Exploring National Concerted Practices in an Open Small Economy: What Does the Change in the Competition Law in the Netherlands Reveal?
AbstractThe present study examines the impact of several industry characteristics on the propensity to collude using a dataset on the existence of collusion across Dutch industries during the late 1990s and early 2000s. The results of the Probit model with sample selection indicate that our sample of Dutch concerted practices is non-random in the sense that it only consists of anti-competitive agreements that were subject of an antitrust immunity behavior. Our bivariate probit model with sample selection indicates that concerted practices are less likely to be seen in service industries relative to manufacturing industries. The results also show that it is more likely that firms engaged in concerted practices in unconcentrated industries. Furthermore, we could not find a non-linear relationship between concentration and the presence of collusion. There is also strong evidence from all the regressions that concerted practices are less likely in industries where entry is more possible. Interestingly, our estimation results indicate that there is a positive correlation between cartel prevalence and import penetration, which implies that import competition did not discipline firm behavior and foreign importers joined the cartel paradise in the Netherlands. As to the role of measures of asymmetry on concerted practice prevalence, the association between patenting activity and propensity to engage in collusion is ambiguous in the current setting, while advertising intensity, as the second measure of asymmetry, is associated with increased likelihood of collusion. Contrary to the previous empirical findings, market growth has been found to have a negative effect on the probability of a concerted practice in an industry. Furthermore, our proposition that growing demand might attract new entrants, which, in turn, hampers collusion, has been falsified in the current context.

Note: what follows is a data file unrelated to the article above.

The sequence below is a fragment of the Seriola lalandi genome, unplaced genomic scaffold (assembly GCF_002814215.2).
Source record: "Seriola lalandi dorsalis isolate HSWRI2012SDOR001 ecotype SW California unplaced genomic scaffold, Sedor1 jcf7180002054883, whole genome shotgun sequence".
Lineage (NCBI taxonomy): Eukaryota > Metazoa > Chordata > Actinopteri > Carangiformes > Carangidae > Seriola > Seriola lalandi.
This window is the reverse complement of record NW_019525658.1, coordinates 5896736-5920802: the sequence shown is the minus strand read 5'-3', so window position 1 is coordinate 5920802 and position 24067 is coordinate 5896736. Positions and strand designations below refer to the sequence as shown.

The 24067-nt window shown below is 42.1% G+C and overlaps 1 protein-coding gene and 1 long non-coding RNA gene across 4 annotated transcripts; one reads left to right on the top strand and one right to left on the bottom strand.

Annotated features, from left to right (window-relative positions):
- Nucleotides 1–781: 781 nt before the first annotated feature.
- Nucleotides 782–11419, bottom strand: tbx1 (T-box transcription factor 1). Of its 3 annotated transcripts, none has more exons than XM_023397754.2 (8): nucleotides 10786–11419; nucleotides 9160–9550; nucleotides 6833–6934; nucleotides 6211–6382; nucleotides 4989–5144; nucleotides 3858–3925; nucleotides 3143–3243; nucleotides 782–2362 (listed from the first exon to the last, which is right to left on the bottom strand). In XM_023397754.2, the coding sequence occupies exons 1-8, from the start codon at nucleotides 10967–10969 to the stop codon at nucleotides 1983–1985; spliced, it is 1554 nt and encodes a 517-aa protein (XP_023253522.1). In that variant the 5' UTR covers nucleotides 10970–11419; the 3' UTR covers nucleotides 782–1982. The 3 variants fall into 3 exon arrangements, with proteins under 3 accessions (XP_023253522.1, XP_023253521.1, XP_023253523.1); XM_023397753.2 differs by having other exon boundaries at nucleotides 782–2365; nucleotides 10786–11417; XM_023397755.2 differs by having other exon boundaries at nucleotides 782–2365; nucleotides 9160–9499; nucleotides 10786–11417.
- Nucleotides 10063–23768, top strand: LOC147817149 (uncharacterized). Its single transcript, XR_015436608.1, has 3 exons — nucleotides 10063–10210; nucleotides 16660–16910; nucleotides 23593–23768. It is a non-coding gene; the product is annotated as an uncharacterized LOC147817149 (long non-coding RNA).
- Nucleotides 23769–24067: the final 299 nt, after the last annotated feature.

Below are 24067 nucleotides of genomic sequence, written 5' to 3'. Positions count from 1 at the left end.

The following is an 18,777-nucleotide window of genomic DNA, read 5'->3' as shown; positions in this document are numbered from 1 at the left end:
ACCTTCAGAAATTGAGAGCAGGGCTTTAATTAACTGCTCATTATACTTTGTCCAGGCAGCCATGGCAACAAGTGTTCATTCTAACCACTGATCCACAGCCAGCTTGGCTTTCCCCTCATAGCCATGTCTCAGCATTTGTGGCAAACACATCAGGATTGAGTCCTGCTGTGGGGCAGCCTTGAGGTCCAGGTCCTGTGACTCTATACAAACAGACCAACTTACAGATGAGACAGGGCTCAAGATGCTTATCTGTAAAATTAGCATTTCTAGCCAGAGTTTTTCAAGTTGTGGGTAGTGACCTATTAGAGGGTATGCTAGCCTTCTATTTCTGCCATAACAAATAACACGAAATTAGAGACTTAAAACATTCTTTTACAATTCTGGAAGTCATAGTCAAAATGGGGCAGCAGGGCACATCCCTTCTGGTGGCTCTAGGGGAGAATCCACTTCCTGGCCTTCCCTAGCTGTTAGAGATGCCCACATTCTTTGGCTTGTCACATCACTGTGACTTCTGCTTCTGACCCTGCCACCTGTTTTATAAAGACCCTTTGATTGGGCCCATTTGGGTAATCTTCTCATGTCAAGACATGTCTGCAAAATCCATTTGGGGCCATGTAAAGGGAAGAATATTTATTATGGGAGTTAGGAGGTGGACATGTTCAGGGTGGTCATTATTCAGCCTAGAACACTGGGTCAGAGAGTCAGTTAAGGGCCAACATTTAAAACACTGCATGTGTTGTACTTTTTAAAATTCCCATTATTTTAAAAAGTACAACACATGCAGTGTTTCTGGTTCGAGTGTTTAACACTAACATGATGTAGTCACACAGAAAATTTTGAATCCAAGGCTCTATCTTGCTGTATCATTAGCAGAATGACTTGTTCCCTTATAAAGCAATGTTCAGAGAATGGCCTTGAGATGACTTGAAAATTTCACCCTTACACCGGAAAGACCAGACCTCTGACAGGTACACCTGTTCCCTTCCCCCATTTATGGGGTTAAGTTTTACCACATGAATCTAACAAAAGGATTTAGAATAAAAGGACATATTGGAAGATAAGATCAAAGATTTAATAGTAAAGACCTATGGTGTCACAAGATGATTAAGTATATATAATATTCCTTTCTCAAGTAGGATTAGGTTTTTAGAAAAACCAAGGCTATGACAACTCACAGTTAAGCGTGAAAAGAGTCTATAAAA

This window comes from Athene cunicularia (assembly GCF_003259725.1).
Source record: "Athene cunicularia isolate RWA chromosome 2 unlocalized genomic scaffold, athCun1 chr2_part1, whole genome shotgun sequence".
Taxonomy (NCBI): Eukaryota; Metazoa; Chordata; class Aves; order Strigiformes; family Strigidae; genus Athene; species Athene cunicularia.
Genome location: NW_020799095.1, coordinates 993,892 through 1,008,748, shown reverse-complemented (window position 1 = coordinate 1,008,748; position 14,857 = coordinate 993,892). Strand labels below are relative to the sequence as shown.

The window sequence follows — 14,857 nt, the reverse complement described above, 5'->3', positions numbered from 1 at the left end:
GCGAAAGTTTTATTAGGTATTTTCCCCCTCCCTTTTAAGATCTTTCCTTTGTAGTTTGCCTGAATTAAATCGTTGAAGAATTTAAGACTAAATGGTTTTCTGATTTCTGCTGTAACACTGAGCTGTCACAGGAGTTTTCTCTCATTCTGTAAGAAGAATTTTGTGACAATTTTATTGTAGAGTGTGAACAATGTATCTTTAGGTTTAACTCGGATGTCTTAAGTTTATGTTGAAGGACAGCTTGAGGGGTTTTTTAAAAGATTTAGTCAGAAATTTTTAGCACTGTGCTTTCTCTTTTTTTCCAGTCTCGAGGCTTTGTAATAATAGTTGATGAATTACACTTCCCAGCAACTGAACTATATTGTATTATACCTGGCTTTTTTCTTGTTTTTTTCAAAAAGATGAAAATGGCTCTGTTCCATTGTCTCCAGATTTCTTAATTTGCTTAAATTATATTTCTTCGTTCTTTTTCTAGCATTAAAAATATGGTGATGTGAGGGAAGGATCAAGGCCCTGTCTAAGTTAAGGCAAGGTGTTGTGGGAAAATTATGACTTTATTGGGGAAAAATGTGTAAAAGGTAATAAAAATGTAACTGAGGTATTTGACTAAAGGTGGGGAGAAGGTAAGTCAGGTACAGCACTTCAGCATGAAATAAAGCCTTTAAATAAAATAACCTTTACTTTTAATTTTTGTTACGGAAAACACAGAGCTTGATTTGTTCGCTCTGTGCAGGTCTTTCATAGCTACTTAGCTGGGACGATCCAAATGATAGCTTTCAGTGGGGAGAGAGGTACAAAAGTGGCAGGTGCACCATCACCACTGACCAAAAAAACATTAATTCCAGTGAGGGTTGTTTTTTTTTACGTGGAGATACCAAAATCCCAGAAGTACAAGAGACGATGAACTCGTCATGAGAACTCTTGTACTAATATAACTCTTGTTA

Download InfoTo our knowledge, this item is not available for download. To find whether it is available, there are three options:
1. Check below under "Related research" whether another version of this item is available online.
2. Check on the provider's web page whether it is in fact available.
3. Perform a search for a similarly titled item that would be available.
Bibliographic InfoPaper provided by Tilburg University, Tilburg Law and Economic Center in its series Discussion Paper with number 2011-021.
Date of creation: 2011
Date of revision:
Contact details of provider:
Web page: http://www.tilburguniversity.nl/tilec/
Cartels; Competition law; Overt collusion; Probit model with sample selection; the Netherlands;
Other versions of this item:
- Ozbugday, F.C., 2011. "Exploring National Concerted Practices in an Open Small Economy: What Does the Change in the Competition Law in the Netherlands Reveal?," Discussion Paper 2011-037, Tilburg University, Center for Economic Research.
- K21 - Law and Economics - - Regulation and Business Law - - - Antitrust Law
- L41 - Industrial Organization - - Antitrust Issues and Policies - - - Monopolization; Horizontal Anticompetitive Practices
Please report citation or reference errors to , or , if you are the registered author of the cited work, log in to your RePEc Author Service profile, click on "citations" and make appropriate adjustments.:
- Gallet, Craig A. & Schroeter, John R., 1995. "The Effects of the Business Cycle on Oligopoly Coordination: Evidence from the U.S. Rayon Industry," Staff General Research Papers 5250, Iowa State University, Department of Economics.
- Van de Ven, Wynand P. M. M. & Van Praag, Bernard M. S., 1981. "The demand for deductibles in private health insurance : A probit model with sample selection," Journal of Econometrics, Elsevier, vol. 17(2), pages 229-252, November.
- Lars-Hendrik R�ller & Frode Steen, 2006. "On the Workings of a Cartel: Evidence from the Norwegian Cement Industry," American Economic Review, American Economic Association, vol. 96(1), pages 321-338, March.
For technical questions regarding this item, or to correct its authors, title, abstract, bibliographic or download information, contact: (Richard Broekman) The email address of this maintainer does not seem to be valid anymore. Please ask Richard Broekman to update the entry or send us the correct address.
If references are entirely missing, you can add them using this form.